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Editorial: New face, same mission at United Way

  • BRIGHAM-STEINER


Tuesday, June 12, 2018

At its annual meeting on June 19, the United Way of Franklin County Executive Director Sandy Sayers will officially pass the baton to Kelly Brigham-Steiner of Northfield. In Brigham-Steiner, the board has found a worthy successor to Sayers.

The United Way of Franklin County is first among nonprofits in its ability to improve the lives of residents. That’s because it raises money on behalf of dozens of smaller groups, each with its own mission. Oft-cited examples include Big Brothers Big Sisters, the Girl Scouts, the Girls Club of Greenfield, the Salvation Army, the Center for New Americans and many more. Its collaborative model puts donors’ dollars into action here, in our community.

Leading the United Way as executive director since 2015 has been the capstone of Sayers’ 35-year fundraising career in Franklin County. Sayers’ forte is cultivating relationships, a sphere that builds on trust and passion. If you are passionate about helping your neighbors, chances are you count yourself among Sayers’ wide circle of friends. But Sayers also brought business acumen to United Way, implementing a change in tactics that its board of directors, led by President Larry Geiser, had already identified.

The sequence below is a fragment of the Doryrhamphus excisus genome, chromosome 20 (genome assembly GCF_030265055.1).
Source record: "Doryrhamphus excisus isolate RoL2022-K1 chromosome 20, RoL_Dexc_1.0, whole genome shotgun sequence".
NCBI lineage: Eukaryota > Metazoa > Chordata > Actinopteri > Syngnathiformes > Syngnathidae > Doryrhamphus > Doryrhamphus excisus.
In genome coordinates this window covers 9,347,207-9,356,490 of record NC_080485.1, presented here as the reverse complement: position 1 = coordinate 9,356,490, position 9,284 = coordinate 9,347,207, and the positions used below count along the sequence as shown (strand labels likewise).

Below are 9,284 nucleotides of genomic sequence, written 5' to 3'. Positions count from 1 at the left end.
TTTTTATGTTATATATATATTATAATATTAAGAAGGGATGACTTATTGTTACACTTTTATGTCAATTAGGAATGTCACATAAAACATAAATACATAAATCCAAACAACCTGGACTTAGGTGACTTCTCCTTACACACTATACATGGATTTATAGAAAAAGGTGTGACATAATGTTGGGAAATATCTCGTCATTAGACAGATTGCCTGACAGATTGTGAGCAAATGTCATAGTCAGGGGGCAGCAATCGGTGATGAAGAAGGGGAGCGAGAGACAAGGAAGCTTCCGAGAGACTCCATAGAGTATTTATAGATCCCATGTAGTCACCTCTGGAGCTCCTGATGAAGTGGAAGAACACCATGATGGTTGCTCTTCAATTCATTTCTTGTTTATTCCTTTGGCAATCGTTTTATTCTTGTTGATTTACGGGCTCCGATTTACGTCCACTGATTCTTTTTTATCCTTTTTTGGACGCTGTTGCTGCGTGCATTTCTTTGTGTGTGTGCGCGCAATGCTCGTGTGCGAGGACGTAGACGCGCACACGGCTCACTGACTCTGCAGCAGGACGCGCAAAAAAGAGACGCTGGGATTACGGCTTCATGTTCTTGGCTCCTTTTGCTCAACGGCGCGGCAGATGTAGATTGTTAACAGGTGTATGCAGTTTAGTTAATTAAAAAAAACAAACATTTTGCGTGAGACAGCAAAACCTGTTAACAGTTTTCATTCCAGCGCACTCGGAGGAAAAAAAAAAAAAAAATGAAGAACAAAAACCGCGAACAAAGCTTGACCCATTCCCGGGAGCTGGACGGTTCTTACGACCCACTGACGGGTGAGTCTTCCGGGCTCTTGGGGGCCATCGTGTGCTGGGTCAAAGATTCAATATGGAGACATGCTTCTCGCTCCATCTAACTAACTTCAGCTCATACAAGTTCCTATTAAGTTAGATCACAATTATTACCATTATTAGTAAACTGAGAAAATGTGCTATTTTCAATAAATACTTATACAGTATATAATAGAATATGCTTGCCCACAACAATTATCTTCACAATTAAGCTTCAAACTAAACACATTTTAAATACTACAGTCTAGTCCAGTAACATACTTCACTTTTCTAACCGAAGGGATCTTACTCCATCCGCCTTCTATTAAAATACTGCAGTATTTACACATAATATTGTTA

Historically, United Way utilized major employers to reach its annual fund drive goals. But the number of workplace campaigns declined with the number of industrial employers that are locally owned and run. This is the new paradigm, and United Way began to shift gears. Since 2005, the Women’s Way — an integral part of United Way — has empowered local women to drive change in Franklin County. Its signature events are Supper for Six, Blooming Backpacks and, since 2016, oral health care.

Then, in 2015, Sayers and the board launched Franklin County Young Professionals to develop and support opportunities for the next generation of community and business leaders to get involved with their community.

These are two of the building blocks that Brigham-Steiner will inherit as she takes the reins on June 25.

Brigham-Steiner brings pertinent skills to her new position, having worked most recently up the road at the Monadnock (N.H.) United Way since 2012, where she was the senior director of impact and investment and an interim president. Geiser sees that as a strength: “You have to understand where you’re coming from before you can change where you’re going to. She understands the hurdles and issues.”

Before that, she served as the director of the Monadnock Voices for Prevention, and was co-founder and director of project design and resource development at High 5 Adventure Learning Center Inc. in Brattleboro, Vt.

“My role has really been, for the last 30 years ... to be an agent of change,” Brigham-Steiner said.

Change is never comfortable, but Geiser said he saw Brigham-Steiner as a “strong personality without being a strong personality,” and someone who is “confident, but did it in a nice way.”

“I feel like I’m leaving the organization in good hands,” said Sayers. “That’s very important to me.”

Like Sayers, Brigham-Steiner brings to United Way a combination of passion, experience and sagacity. No doubt Brigham-Steiner has some new ideas of her own. We wish her success in implementing them and welcome her to her new role.